Swarm of locusts threaten crops in post-Gaddafi Africa

Desert locusts in Niger.
One of the immediately obvious consequences of the ousting of former Libyan leader Muammar Gaddafi was the large number of weapons that went missing in Libya, many of which ended up in neighbouring countries. However that’s not the only way his downfall affected the region. Another, more surprising, consequence is now becoming apparent: it has caused a mass influx of desert locusts into the Sahel desert, which spans eight countries, from the Atlantic Ocean to the Red Sea.
Alarm bells have been ringing since the Food and Agriculture Organisation of the United Nations (FAO) released a statement on the June 5 that emphasised both the gravity and urgency of the situation. Despite measures taken in Algeria and Libya after locust infestations were reported in both countries in January, desert locusts are now also being spotted in Mali and Niger and threaten to decimate the region’s crops. Libya used to possess equipment for eradicating huge swarms of locusts, but the spraying machines were destroyed during the uprising, and eradicating locusts is not high on the new government’s list of priorities.
The Commission for Controlling the Desert Locust in the Western Region (CLCPRO), an inter-regional FAO committee that works with eleven countries in North Africa and the Sahel, says it plans to double its efforts to stop the plague. At the end of May, swarms were spotted in the north of Niger, mostly in the regions of Arlit and Agadez. Locust control teams were sent there straight away to prevent the locusts from breeding. The task was made more difficult by the fact that heavy rainfall earlier in the year had created ideal breeding conditions. So far, 700 hectares of land have been treated. But the swarms of insects are starting to head south, where most of the country’s agriculture is based, and around 500,000 hectares of crops are at risk of being decimated.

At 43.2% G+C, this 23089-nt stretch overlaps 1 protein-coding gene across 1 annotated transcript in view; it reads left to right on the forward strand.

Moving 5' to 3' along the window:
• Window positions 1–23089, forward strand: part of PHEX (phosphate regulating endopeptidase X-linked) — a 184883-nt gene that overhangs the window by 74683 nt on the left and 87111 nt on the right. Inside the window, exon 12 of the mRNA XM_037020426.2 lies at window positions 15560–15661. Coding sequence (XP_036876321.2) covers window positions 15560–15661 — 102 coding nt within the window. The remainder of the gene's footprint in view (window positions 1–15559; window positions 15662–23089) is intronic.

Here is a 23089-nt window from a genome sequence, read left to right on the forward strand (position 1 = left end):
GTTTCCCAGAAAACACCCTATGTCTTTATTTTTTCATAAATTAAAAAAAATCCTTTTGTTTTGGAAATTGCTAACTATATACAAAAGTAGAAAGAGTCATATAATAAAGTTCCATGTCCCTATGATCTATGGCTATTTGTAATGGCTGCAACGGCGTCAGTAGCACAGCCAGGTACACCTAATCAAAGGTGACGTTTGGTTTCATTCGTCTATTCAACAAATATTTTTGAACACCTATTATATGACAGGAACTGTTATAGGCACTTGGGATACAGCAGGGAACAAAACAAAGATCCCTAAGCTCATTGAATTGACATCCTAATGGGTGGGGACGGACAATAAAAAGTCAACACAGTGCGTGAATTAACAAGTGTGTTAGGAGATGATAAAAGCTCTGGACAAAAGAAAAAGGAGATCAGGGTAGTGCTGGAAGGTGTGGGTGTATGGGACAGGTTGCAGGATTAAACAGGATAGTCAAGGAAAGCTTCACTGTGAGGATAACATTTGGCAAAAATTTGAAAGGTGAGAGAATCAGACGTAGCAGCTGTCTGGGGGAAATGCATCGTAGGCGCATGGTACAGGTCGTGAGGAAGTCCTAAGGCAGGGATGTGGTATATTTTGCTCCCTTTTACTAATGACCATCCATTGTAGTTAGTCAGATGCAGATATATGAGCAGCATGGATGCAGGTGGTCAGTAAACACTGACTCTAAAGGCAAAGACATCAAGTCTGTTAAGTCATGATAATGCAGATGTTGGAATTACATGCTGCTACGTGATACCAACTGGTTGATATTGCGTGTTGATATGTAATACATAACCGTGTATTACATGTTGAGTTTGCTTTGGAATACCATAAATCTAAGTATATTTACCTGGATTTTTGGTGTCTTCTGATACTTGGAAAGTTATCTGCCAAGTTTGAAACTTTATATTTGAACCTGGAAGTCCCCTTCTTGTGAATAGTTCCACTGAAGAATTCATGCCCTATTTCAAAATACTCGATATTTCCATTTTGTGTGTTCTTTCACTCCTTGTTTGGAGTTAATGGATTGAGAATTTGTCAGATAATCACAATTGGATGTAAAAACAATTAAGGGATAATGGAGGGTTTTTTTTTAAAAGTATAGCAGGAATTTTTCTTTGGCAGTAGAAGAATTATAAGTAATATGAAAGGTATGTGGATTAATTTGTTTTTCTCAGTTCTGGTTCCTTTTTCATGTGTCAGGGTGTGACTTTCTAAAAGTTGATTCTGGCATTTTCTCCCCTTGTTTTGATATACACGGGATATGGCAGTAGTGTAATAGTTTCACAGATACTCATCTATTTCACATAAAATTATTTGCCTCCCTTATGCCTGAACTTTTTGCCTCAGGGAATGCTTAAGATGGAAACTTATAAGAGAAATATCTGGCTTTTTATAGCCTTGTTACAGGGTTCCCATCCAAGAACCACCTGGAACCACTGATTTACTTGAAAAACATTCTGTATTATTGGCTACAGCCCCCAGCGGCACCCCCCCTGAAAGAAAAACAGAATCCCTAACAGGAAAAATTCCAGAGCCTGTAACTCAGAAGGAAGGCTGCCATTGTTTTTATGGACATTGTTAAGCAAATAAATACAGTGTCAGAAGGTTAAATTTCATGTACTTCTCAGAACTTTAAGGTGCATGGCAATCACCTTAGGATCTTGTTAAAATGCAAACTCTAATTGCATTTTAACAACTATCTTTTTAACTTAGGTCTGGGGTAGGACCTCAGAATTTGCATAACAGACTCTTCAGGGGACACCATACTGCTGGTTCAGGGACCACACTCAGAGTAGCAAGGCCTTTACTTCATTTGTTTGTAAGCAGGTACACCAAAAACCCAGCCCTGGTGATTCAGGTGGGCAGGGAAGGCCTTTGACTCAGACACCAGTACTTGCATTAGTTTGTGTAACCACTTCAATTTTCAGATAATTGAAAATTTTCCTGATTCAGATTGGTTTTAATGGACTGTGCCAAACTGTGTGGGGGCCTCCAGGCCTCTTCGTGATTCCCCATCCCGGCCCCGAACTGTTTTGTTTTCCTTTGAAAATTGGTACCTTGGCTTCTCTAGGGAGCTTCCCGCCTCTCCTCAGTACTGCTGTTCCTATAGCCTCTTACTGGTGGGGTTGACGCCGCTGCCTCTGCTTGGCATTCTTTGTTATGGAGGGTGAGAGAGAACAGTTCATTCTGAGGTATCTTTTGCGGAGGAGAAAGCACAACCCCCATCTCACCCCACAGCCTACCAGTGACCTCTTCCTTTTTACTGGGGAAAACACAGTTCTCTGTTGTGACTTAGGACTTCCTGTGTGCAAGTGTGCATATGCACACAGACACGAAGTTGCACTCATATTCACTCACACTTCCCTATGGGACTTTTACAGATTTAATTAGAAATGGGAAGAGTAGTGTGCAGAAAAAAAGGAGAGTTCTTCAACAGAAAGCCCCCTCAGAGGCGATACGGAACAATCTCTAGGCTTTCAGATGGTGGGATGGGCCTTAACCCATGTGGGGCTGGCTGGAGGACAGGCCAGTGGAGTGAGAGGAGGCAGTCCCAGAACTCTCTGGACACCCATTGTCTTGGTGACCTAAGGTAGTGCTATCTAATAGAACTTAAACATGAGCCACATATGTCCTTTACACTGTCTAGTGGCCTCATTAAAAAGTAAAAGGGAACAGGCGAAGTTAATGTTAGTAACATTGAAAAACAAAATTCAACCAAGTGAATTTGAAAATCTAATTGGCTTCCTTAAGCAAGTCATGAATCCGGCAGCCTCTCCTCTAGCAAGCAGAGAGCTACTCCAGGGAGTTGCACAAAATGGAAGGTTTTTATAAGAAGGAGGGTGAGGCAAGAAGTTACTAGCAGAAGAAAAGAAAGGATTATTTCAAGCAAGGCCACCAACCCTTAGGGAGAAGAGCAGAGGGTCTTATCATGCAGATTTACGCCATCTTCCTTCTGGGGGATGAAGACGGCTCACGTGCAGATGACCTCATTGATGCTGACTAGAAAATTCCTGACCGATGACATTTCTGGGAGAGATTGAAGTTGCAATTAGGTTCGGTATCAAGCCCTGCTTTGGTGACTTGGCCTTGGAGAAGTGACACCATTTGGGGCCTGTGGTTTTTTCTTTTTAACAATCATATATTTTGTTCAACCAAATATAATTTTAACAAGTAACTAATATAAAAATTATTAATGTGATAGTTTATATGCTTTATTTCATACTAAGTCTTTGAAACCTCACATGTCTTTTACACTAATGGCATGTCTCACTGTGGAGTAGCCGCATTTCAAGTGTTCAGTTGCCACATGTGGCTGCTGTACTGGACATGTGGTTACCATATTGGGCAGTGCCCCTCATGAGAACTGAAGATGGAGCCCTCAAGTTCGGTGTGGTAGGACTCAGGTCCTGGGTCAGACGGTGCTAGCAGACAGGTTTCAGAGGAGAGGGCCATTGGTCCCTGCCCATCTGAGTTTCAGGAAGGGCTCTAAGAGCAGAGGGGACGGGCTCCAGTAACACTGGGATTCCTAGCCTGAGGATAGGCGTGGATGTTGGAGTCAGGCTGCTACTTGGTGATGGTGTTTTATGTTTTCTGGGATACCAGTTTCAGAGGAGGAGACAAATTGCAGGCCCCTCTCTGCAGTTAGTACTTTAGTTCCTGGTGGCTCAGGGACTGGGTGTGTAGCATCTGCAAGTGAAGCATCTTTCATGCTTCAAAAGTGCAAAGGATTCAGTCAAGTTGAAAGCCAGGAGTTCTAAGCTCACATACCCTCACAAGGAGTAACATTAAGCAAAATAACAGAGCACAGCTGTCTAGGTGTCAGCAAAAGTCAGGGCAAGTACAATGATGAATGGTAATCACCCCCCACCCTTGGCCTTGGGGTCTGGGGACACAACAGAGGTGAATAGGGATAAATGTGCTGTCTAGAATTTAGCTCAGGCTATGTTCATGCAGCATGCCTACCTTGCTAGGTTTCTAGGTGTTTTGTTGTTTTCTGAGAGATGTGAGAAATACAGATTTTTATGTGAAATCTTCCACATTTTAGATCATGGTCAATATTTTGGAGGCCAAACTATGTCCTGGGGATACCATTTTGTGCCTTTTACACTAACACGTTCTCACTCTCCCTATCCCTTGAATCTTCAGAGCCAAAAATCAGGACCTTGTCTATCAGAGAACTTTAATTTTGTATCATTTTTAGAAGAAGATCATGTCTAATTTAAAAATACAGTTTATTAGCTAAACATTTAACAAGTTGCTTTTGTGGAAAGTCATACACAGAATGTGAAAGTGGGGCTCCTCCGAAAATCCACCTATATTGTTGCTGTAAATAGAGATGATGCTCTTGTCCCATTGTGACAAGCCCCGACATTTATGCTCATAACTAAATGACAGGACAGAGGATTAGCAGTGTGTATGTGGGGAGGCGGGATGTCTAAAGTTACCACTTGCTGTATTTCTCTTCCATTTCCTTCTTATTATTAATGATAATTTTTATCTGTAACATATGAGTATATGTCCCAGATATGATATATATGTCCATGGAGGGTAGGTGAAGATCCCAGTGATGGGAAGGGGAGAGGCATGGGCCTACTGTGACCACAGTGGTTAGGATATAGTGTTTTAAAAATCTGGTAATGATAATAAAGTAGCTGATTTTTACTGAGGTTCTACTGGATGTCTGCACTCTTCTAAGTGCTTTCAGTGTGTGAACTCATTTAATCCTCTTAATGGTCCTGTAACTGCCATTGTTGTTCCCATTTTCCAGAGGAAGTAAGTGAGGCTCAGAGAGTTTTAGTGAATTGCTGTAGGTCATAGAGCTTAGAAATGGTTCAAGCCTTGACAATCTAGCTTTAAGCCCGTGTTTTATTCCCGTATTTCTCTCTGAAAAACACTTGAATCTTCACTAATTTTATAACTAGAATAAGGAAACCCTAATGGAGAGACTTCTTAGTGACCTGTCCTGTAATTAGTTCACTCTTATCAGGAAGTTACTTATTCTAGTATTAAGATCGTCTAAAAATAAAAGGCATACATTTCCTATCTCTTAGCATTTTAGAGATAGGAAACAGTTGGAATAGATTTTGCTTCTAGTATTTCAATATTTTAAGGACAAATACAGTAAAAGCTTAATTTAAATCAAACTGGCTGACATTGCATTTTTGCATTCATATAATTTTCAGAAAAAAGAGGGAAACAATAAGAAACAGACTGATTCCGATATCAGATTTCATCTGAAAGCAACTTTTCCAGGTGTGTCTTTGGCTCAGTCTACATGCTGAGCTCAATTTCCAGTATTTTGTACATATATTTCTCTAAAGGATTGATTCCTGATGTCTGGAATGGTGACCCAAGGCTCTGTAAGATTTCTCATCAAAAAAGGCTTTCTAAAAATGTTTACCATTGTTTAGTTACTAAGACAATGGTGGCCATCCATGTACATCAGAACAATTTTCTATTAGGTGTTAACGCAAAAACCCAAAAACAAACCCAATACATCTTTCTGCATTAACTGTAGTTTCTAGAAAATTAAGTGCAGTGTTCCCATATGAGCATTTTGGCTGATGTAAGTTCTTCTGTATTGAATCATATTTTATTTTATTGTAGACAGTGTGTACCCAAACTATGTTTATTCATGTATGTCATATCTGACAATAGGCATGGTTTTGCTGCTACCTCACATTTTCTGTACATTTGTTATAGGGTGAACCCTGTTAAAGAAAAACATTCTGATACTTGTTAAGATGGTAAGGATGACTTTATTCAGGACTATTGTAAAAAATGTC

Photo by a desert locust in Mauritania in 2004, published on Flickr by Sopfcim.
However, the efforts made in Niger may all be in vain if Mali does not take pre-emptive action against an imminent plague of locusts on its territory. The presence of armed separatist and Islamist groups in the north of Mali, a breeding area for locusts, has prevented both the authorities and FAO teams from treating the area.
The last time this region suffered a plague of locusts was between 2003 and 2005. Coupled with an unprecedented drought, the plague resulted in the worst famine Niger had experienced for decades. Almost 3 million people were affected by the famine, 800,000 of whom were children. Poor cereal harvests last year mean that Niger is now facing another food crisis, and a plague of desert locusts could greatly exacerbate this already precarious situation.
Photos taken during a recent mission by the National Centre for Locust Control in northern Niger.

“We’re worried about September’s harvest because that’s the month when the locust population will be at its highest”
Mani Tanko is the director of a locust control centre in Agadez, a city in northern Niger. This centre is part of Niger’s National Centre for Locust Control.

Since we identified the first swarms of locusts in our region, our job has been to inform people of the risks posed by the desert locust. Our survey teams go out to the villages and organise training sessions with local officials. The officials then inform the village residents. It’s very important that people know how to recognise a desert locust because this enables them to tell us the exact location of a swarm. We can then go and spray this area with insect repellent. Over the past few weeks – thanks to the telephone network that now covers the majority of the region – we’ve received lots of calls from people who are keen to help, and this has greatly improved the effectiveness of our missions.
At the moment, the main problem is the Malian border. Political instability has made it too dangerous to send any of our teams into Mali. So far, there haven’t been any encounters with armed groups in the north of Niger but there’s a risk that we could be attacked by Islamists or drug traffickers who are hiding out in this region.
Unfortunately, the unrest in the north of Mali means that nothing is being done to prevent the locusts from migrating south, where they will breed during the rainy season in June. And whilst the current situation is bad, I fear that the worst is still to come in the autumn. We will need to harvest our crops in September, but that’s the month when the locust population will be at its highest. We’re doing everything we can in Niger, but we cannot control the locusts coming from Mali.

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